Once the colors have been assigned, the graphical style is set, as indicated in block 90. The graphical style can be any form of graphics or chart that can be used to graphically display information. Examples of suitable graphical styles include, but are not limited to, bar graphs, line charts, or pie graphs. The graphical style is either selected manually by the user or selected automatically by the computer system 10.

Once the graphical style has been selected, the data contained in the data columns are graphically rendered. Those skilled in the art will appreciate that the rendering process will vary depending on which graphical style was selected. If the graphical style is a line chart, the rendering process will comprise rendering a series of graphical lines corresponding to the data cells in columns 58 and 60. These graphical lines are displayed in a hierarchical structure wherein the line charts are arranged in a row and column format based on which layer columns have been selected to be displayed. Similarly, if the graphical style is a bar graph, the rendering process will comprise rendering a series of graphical bars corresponding to the data columns 58 and 60. As with the line charts above, the graphical bars can be displayed in a hierarchical structure wherein the graphical bars are arranged in a row and column grid based on which layer columns have been selected to be displayed. In alternate embodiments, the graphical style can comprise an icon, a line chart, a pistol bar chart, a pie chart, or an oval representation.

In one embodiment, graphical rendering comprises a determination of the highest valued information and the lowest valued information stored in one of the data columns in the spreadsheet 50. These highest and lowest values are then be associated with the top and the bottom of a particular one of the quantity data cell 118 a-118 c or a particular one of the sales data cells 120 a-120 c. Once a value has been associated with the top and bottom of each of the data cells, each one of the data cells from the data columns of the spreadsheet 50 is rendered as a graphical bar whose height corresponds to where the value of the particular data cell falls between the highest and lowest data values for a particular data column. The same process is used for the quantity data cells and sales data cells located in the rows 116 b-116 d.

Specifically, the graphical representation 110 comprises quantity data cells 118 a-118 c and sales data cells 120 a-120 c wherein the quantity data cell 118 a corresponds to the information stored in the cell at the junction of row 64 a and column 58 of the spreadsheet 50. Because the value of this data cell is 10, which is at the bottom end of the value range of the column 58, the height of the graphical bar for the quantity data cell 118 a is quite short. The quantity data cell 118 c, on the other hand, corresponds to the information stored in the cell at the junction of row 64 k and column 58 of the spreadsheet 50. Because the value of this data cell is 98, the height of the graphical bar for the quantity data cell 118 c is approximately two-thirds of the total height of the quantity data cell 118 c. This is the case because 98 is approximately two-thirds of the way between the bottom (10) end and the top end (150) of the value range in the column 58. Because the height of each graphical bar corresponds to the relative data value of one of the data cells from the spreadsheet 50 in proportion to the values of the other data cells in the same data column from the spreadsheet 50, it is possible for an observer of the graphical representation 110 to visually determine a relative value for each one of the data cells by looking at the graphical representation 110.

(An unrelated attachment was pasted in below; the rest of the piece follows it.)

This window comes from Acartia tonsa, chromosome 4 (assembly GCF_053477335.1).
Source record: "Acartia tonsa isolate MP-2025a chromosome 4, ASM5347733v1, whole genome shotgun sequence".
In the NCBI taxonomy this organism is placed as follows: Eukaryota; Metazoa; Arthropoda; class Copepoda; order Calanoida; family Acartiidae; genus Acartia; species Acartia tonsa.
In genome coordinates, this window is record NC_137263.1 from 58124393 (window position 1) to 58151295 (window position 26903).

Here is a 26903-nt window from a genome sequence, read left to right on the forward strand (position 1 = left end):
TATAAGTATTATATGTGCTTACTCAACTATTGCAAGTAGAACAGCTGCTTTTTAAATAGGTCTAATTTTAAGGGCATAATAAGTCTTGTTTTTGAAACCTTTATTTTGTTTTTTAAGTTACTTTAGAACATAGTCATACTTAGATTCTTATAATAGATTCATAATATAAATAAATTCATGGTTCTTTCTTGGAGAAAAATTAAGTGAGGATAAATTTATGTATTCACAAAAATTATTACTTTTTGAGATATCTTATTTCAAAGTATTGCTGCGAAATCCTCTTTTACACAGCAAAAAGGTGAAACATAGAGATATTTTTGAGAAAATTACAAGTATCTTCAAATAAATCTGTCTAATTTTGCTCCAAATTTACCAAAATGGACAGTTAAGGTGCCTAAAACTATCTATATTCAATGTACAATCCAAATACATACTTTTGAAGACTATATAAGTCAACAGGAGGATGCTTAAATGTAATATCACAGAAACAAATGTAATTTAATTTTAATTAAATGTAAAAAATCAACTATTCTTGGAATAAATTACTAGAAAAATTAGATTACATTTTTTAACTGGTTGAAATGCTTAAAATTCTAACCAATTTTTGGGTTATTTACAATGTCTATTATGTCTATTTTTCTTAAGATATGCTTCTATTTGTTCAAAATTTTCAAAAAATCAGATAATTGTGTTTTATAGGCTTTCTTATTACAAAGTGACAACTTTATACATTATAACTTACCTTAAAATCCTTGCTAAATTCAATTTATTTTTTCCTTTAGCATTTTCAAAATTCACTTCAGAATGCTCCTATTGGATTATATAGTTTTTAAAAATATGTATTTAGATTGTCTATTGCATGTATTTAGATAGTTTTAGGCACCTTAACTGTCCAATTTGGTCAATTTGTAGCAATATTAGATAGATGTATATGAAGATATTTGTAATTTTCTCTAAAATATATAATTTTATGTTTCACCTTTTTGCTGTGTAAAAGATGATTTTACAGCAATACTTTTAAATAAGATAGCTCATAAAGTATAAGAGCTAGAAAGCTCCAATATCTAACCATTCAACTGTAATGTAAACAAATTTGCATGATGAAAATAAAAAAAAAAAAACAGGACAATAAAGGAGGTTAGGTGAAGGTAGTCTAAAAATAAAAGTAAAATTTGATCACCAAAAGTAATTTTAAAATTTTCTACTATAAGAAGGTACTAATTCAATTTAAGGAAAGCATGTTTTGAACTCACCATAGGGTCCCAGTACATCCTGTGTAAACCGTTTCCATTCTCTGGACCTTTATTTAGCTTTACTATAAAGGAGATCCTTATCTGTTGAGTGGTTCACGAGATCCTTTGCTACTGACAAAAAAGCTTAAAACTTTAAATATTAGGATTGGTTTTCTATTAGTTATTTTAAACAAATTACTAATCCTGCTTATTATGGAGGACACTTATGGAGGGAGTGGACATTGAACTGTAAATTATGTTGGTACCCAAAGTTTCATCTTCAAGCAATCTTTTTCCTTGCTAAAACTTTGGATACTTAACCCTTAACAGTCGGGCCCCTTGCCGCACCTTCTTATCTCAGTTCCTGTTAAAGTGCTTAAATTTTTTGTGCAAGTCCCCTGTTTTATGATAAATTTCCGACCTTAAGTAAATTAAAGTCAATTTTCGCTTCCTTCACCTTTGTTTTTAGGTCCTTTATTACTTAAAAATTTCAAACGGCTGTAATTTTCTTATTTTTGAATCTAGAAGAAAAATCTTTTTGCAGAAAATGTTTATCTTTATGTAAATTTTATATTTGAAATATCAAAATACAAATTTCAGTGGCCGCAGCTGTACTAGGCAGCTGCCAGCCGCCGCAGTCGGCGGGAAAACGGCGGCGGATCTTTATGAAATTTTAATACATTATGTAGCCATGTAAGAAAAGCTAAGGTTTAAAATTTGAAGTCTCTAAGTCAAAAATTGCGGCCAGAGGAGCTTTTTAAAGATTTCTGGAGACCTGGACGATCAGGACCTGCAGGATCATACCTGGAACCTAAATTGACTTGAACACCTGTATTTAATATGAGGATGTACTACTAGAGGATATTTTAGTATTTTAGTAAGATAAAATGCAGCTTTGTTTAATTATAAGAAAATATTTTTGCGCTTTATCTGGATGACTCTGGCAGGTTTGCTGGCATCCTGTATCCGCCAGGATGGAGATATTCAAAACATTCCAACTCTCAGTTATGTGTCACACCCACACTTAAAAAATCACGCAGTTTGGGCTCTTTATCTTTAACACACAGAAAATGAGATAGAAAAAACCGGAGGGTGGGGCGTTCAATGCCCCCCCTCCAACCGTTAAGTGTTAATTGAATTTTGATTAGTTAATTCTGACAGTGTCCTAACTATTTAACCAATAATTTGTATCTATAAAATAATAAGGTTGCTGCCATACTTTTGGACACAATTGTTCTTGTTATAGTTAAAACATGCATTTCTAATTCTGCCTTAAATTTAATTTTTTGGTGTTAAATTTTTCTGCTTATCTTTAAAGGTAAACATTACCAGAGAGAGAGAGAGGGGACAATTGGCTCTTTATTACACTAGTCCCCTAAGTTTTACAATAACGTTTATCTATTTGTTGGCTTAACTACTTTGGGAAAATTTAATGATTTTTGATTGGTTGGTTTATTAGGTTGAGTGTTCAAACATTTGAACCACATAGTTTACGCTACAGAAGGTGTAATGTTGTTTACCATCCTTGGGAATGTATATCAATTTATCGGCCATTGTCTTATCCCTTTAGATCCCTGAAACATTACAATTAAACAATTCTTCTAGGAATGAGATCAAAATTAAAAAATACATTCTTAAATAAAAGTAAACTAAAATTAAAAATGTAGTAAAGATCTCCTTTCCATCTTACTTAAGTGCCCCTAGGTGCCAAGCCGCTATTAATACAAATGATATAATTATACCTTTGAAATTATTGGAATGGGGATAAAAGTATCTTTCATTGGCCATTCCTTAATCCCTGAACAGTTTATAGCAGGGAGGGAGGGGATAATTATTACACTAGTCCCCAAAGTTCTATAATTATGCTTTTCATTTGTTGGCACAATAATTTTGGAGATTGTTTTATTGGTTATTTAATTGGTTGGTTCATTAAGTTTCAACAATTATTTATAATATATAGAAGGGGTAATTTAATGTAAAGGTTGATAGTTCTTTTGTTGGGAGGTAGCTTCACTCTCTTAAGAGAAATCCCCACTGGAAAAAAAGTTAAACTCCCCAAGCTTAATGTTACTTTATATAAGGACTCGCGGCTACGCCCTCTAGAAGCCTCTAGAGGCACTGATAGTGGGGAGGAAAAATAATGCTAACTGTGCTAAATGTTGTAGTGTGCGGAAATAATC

In alternate embodiments, the user is able to manually select which data values correspond to a particular graphical bar height. In yet another embodiment, a non-linear scale, such as a logarithmic scale, is used to determine the height of the graphical bars in the sales data cells 120 a-120 c and the quantity data cells 118 a-118 c.

Once the graphics have been set, the levels of the spreadsheet are mapped, as indicated in block 92. This procedure, known as level mapping, permits the user of the graphical representation 110 to configure the graphical representation 110 to drilldown through different levels of information. This option can be implemented when there are data columns in the spreadsheet 50 that are subsets of other data columns in the spreadsheet 50. In this case, it is desirable to display a top level data column on the graphical representation 110, but still have the capability to display the information contained in the subset data columns upon demand. For example, the spreadsheet 50 could contain additional data columns that provide information on which sales people were responsible for which of the sales listed in column 58. In one embodiment, a user does not want this salesperson information to be regularly displayed on the graphical representation 110, but still want the option of drilling down to this information on demand. In one embodiment, drilling down comprises expanding the graphical representation 110 to display additional data cells or comprises the creation of a new graphical representation to display the additional data cells. In this case, the process of column mapping, row mapping, and data coloration described above will be repeated for the new graphical representation.